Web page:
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Today's News

  • 40 & 8 plans bingo benefit

    TELL CITY – Tell City American Legion Post 213’s Forty and Eight veterans organization will raise money for nurses in training through bingo games beginning at 2 p.m. Sunday.
    The event will be held at the Legion and jackpots will include hams and turkeys. Players must be 18 years or older.
    All proceeds will go to nurses training.

  • Twilight tenants council October meeting news

    TELL CITY – The Twilight Towers monthly tenant meeting was held Oct. 17 with President Joyce Richardts presiding.
    Birthdays in October are Anna Heeke, Jeanetta Sims, Barbara Devillez, Ada Gilmore, Doyle Coultas, Dorothy Grass, Nelda Thompson, Clara Glenn, Fred Deom, Ilean Schmidt, Lois Hartman, Armella Grass, Jennifer Paris and Garnet Hammack.

  • 10th annual Tri Kappa musical Nov. 9-11 at EUCC

    TELL CITY – The Epsilon Omega Chapter of Kappa Kappa Kappa Inc. will present its 10th theater production Nov. 9-11 at the Evangelical United Church of Christ Fellowship Hall. The production “Sister Amnesia’s Country Western Nunsense Jamboree” is one in a series of “Nunsense” musicals written by Dan Goggin.  Tri Kappa previously presented “Nunsense,” “Nuncrackers,” and “Nunsense II: The Second Coming.”

  • Church offers trunks of Halloween treats

    TELL CITY – The sixth annual Trunks of Treats will be held from 5 to 8 p.m. Wednesday at the First United Methodist Church in Tell City.
    This event provides a safe alternative to door-to-door trick or treating.
    All activity will be held in the east parking lot behind the church at Tenth and Mozart streets.
    Free hot dogs and drinks will be available to everyone.
    The church extends an invitation to the community to take their children for this evening of fun and fellowship.
    “Invite your friends and neighbors,” they urge.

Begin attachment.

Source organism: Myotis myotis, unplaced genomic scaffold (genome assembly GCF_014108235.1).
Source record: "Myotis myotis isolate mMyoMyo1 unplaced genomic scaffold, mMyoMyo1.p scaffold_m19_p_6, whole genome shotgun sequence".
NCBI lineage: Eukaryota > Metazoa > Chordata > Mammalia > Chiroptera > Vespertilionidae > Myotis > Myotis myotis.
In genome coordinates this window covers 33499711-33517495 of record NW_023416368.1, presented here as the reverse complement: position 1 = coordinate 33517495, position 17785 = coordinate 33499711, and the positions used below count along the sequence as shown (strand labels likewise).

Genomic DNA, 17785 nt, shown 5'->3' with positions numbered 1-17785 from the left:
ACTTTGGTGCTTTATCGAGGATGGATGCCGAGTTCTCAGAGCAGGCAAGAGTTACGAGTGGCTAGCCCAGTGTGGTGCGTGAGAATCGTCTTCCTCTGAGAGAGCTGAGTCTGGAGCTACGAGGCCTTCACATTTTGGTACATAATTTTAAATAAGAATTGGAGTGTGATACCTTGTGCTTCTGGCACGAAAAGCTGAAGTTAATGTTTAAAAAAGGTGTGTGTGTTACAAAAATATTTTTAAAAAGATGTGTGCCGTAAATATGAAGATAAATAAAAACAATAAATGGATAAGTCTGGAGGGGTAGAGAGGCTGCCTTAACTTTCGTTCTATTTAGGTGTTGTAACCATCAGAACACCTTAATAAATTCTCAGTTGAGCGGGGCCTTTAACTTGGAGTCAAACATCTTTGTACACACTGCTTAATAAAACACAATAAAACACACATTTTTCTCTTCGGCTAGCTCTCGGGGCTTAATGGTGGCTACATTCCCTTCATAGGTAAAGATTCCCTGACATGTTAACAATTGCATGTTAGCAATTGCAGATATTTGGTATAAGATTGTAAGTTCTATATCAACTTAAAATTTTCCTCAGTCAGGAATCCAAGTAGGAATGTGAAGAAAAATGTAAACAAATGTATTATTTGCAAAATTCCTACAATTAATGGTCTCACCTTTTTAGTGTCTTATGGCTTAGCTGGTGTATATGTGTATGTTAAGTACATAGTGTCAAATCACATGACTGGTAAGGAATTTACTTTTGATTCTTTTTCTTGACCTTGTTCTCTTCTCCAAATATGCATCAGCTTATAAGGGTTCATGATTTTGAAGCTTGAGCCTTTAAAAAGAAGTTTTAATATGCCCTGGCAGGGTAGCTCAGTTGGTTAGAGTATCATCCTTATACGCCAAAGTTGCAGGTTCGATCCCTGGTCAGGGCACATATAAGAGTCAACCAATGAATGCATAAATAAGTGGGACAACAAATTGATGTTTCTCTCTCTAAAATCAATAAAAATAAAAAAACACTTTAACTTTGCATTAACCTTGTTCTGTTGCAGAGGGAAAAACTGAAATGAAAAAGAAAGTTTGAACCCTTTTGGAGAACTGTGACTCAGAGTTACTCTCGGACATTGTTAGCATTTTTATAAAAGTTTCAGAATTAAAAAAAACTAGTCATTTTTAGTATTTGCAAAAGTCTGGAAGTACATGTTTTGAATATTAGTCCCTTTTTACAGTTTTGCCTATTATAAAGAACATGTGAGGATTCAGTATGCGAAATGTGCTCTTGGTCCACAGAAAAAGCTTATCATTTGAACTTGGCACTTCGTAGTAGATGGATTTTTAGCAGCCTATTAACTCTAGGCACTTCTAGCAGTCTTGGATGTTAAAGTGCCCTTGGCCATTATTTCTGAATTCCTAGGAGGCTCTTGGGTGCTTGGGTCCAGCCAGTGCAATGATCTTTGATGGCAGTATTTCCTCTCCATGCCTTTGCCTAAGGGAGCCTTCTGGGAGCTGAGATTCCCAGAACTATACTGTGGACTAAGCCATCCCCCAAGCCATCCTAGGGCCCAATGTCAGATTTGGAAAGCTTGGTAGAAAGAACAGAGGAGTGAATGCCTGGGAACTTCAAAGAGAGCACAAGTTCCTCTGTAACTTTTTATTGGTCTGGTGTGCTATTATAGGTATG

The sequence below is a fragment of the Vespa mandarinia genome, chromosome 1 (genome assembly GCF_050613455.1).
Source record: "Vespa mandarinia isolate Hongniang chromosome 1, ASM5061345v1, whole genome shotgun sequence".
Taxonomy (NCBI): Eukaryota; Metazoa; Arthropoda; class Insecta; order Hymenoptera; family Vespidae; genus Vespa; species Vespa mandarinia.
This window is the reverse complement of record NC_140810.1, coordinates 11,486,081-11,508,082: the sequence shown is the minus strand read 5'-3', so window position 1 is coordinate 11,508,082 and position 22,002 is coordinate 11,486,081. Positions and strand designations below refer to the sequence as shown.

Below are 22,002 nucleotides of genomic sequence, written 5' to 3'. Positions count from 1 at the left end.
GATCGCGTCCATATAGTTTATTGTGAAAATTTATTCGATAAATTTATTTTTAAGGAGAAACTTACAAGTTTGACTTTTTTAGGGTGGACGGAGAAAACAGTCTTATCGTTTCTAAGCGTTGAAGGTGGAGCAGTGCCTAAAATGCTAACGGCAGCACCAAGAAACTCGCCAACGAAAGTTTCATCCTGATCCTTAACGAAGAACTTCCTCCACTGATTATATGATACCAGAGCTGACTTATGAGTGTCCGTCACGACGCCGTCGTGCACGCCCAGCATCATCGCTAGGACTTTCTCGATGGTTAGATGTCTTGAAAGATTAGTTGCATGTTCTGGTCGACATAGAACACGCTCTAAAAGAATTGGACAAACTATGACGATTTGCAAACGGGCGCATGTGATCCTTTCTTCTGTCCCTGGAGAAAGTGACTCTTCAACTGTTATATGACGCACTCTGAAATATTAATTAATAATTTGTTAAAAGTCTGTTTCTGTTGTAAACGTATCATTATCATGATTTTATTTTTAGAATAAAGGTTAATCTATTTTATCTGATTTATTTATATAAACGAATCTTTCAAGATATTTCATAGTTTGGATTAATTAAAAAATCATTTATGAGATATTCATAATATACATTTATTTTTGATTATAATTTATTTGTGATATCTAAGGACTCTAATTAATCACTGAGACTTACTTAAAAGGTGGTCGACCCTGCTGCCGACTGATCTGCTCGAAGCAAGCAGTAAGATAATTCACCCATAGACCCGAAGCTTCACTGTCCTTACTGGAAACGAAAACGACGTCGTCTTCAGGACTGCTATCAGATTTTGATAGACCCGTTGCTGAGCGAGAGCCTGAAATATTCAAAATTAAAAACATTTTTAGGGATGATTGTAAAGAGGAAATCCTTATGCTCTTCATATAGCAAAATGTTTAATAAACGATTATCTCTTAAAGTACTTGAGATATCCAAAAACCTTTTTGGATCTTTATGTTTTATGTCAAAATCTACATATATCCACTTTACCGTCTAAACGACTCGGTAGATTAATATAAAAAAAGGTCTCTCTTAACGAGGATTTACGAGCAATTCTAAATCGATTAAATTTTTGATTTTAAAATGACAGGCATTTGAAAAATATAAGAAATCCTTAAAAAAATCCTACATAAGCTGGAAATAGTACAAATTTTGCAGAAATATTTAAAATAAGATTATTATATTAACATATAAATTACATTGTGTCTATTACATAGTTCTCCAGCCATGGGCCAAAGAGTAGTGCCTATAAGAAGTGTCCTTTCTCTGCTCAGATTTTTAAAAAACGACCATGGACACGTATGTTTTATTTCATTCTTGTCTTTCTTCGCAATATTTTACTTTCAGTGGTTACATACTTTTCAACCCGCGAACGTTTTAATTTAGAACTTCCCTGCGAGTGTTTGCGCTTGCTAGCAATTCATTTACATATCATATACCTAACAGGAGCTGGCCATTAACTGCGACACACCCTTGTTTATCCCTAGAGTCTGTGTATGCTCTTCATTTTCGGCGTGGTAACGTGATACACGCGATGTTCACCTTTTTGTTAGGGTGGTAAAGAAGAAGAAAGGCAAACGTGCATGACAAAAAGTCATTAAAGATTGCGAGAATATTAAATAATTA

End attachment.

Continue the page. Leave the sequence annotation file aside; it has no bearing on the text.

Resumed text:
• PCMH Auxiliary’s annual holiday bazaar Thursday

    TELL CITY – The Perry County Memorial Hospital Auxiliary will hold its annual holiday bazaar from 7 a.m. to 3 p.m. Thursday. There will also be a silent auction.

    Several items are up for bid and include a one-night stay for two, a spa session for two and cafe breakfast for two at the West Baden Inn, two one-day passes to Holiday World and Splashin’ Safari, a C & S gas card, a Christmas wreath, a certificate for one dessert each month for one year beginning in January 2013, a necklace and a Longaberger Christmas plate.

  • Local students help UE earn award for highest combined grade average

    EVANSVILLE – The University of Evansville has announced that multiple local residents were honored at the Heritage Federal Credit Union Student-Athlete Academic Honors Breakfast Sept. 27 in UE’s Eykamp Hall.
    At the event, the University of Evansville was announced as the recipient of the 2011-12 Missouri Valley Conference All-Academic Award, which is given to the school whose student-athletes post the highest cumulative GPA.
    The following local student-athletes were recognized:

  • COLUMN: National observance puts focus on partner violence

    JOSEPH HOGSETT
    GUEST COLUMNIST

  • COLUMN: Roads and the gasoline tax

    LARRY DeBOER
    GUEST COLUMNIST

    There’s been concern in Indiana about paying for road maintenance and construction. Candidates and legislators are looking for new sources of revenue. Maybe you wonder:
    What about the “good old” gasoline tax?  It’s the biggest of the motor-fuel taxes, and those taxes have always paid for Indiana’s state and local road spending.
    The good old gasoline tax just isn’t what it used to be, because people aren’t buying as much gasoline as they used to.

  • COLUMN: Bobcats? Yes. Mountain lions? Evidence lacking

    Vince Luecke
    Editor
    editor@perry countynews.com

    Long ago, perhaps when I was 10 or 11 years old, I was walking through the woods on the family farm. I had visited cousins in New Boston and was headed home. It was about dark and the woods was a time-saving shortcut.

  • EDITORIAL: Efforts to identify sewer problems can pay off

    We commend Tell City Mayor Barbara Ewing and others for efforts, now in their infancy, launched to prevent another sewer-line failure such as the one that caused a street to collapse under the weight of a utility truck.

    As the News reported one week ago, a contractor inserted a fiberglass “sock” into the line, then expanded and heated it to form a solid liner through which wastewater would flow.